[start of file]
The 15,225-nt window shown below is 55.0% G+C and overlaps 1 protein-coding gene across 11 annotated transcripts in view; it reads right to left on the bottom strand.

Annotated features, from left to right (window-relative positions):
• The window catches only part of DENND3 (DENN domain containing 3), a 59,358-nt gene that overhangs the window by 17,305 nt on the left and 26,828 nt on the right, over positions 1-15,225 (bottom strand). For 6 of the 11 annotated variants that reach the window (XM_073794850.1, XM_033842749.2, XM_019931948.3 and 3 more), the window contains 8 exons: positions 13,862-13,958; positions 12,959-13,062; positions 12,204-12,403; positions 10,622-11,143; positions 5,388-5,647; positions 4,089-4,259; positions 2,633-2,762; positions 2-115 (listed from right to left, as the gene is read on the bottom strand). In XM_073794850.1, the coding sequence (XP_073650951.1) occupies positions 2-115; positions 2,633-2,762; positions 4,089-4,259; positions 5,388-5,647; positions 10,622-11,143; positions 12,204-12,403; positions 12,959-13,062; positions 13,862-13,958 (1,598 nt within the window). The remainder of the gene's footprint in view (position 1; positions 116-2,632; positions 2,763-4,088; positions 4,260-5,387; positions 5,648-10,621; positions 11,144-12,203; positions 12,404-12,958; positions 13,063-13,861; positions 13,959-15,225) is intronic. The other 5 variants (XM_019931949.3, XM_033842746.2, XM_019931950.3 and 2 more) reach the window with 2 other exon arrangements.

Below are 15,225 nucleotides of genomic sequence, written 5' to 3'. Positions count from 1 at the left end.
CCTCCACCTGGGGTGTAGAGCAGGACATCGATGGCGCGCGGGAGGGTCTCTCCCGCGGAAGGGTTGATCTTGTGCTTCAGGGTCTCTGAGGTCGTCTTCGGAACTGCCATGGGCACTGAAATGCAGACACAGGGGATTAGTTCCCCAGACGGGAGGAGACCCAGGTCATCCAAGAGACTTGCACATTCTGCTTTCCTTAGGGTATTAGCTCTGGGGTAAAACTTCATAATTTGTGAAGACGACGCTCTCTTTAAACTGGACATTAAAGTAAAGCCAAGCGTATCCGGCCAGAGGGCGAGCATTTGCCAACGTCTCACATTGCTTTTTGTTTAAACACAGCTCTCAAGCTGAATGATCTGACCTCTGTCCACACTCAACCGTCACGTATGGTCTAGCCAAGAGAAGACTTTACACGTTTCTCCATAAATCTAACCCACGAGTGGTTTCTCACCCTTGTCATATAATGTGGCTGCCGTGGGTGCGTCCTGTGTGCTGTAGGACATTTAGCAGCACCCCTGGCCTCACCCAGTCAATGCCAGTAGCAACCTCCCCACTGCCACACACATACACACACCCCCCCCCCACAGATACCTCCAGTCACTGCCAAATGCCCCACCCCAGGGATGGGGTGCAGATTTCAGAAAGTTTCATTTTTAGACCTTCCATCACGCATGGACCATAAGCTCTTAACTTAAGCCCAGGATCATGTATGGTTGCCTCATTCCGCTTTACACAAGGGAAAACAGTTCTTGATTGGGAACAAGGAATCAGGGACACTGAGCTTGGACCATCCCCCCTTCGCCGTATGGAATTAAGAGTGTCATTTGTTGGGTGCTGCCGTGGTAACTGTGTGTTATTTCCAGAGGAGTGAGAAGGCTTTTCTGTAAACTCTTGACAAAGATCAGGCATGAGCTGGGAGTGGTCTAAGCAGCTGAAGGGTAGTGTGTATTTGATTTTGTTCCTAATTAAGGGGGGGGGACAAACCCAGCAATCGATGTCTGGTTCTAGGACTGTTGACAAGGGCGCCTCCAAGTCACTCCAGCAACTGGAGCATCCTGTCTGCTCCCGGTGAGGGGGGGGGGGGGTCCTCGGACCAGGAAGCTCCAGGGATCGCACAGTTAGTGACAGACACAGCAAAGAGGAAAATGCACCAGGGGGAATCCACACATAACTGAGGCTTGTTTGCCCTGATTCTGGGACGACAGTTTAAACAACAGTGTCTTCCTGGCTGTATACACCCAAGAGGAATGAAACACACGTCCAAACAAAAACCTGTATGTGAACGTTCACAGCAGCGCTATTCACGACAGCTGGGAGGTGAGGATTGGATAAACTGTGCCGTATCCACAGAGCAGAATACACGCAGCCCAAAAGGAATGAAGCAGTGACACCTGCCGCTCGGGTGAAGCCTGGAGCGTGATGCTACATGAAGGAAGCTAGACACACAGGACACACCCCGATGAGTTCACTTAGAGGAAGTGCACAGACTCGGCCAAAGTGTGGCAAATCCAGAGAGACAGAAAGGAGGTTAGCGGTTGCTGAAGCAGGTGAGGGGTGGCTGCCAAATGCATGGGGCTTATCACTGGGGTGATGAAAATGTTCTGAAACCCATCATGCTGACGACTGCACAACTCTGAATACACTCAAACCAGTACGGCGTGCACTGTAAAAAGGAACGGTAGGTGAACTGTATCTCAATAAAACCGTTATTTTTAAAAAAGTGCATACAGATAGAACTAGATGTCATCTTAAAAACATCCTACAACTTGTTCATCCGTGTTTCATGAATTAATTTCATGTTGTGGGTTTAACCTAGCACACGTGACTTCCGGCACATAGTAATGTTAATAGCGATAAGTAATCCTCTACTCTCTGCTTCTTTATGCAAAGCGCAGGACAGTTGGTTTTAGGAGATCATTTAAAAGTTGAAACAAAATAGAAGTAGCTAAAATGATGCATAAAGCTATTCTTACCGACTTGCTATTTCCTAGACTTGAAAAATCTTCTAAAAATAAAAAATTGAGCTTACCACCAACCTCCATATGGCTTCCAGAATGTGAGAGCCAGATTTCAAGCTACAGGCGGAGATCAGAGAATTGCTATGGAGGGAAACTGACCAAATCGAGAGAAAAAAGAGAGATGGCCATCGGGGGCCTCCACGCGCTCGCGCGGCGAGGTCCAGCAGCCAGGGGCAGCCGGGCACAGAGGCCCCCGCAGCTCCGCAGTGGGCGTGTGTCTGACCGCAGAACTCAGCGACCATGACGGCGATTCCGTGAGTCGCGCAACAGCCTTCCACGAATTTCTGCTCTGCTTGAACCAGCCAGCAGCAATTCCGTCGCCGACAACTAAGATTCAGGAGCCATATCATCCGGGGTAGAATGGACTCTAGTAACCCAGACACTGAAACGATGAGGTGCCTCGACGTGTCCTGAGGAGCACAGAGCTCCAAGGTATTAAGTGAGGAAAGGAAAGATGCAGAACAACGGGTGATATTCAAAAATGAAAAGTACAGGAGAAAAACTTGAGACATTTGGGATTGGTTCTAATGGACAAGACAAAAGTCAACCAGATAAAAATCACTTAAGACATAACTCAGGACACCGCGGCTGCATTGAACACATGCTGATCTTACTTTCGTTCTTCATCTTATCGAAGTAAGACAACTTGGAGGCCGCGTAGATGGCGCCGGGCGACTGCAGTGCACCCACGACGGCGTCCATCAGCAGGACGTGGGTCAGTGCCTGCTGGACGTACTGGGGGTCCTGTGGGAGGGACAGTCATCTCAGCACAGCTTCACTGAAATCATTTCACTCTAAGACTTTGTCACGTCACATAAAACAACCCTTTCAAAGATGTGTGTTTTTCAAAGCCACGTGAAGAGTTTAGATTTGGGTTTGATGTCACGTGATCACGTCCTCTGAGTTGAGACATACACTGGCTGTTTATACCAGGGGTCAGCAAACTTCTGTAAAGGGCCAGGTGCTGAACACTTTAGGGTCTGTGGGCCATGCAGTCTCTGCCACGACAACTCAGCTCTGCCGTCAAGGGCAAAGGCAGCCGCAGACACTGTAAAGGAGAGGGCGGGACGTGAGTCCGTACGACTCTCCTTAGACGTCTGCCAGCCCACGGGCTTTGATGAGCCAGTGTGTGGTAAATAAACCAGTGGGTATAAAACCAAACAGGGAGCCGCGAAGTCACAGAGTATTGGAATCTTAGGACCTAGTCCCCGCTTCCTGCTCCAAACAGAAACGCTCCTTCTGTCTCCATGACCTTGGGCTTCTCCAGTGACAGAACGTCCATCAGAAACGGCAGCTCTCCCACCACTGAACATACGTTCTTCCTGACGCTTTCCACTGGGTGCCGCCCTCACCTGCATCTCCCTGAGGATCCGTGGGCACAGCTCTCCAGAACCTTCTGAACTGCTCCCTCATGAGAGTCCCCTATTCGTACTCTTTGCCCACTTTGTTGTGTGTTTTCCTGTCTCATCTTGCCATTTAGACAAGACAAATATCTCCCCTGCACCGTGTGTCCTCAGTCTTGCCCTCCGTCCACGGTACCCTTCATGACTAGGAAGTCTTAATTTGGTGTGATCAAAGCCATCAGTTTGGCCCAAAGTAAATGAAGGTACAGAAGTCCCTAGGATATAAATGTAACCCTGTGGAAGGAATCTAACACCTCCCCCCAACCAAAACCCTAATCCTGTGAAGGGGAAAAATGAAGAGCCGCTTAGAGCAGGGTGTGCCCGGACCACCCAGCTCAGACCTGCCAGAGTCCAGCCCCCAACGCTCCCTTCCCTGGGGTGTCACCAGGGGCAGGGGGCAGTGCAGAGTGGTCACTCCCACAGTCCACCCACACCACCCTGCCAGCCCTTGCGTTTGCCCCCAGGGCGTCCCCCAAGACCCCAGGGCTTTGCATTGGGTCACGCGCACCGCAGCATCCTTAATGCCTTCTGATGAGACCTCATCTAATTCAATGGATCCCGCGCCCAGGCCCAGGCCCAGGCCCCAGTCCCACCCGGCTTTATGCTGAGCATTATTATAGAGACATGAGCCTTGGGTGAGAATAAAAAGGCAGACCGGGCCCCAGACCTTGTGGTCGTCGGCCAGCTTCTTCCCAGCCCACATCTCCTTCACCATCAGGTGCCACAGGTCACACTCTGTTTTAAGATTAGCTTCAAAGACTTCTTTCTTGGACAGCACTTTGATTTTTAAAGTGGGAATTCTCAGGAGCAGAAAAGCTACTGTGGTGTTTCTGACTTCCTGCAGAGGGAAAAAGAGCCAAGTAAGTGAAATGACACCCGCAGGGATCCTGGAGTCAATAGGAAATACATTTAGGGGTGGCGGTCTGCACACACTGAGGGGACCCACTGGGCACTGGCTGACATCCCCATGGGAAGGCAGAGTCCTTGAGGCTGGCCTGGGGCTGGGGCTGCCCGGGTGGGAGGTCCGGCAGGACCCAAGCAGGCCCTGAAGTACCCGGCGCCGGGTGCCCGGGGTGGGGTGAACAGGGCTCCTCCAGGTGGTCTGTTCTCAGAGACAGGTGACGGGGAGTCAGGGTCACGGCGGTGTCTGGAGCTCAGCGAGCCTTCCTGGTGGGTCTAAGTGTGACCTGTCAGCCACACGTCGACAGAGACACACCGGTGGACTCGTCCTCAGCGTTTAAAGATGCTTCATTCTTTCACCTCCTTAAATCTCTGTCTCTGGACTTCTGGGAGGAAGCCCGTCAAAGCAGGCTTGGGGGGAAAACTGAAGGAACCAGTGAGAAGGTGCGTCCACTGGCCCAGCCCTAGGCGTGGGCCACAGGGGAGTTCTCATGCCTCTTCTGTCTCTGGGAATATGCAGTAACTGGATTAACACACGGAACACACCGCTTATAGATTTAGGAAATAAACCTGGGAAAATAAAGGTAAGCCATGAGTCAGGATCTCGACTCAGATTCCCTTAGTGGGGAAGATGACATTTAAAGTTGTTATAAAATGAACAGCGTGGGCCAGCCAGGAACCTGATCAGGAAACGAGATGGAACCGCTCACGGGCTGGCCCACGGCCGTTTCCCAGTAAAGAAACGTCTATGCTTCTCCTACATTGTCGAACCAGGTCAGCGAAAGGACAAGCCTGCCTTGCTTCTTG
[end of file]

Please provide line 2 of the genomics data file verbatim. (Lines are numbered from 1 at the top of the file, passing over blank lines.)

Annotated features, from left to right (window-relative positions):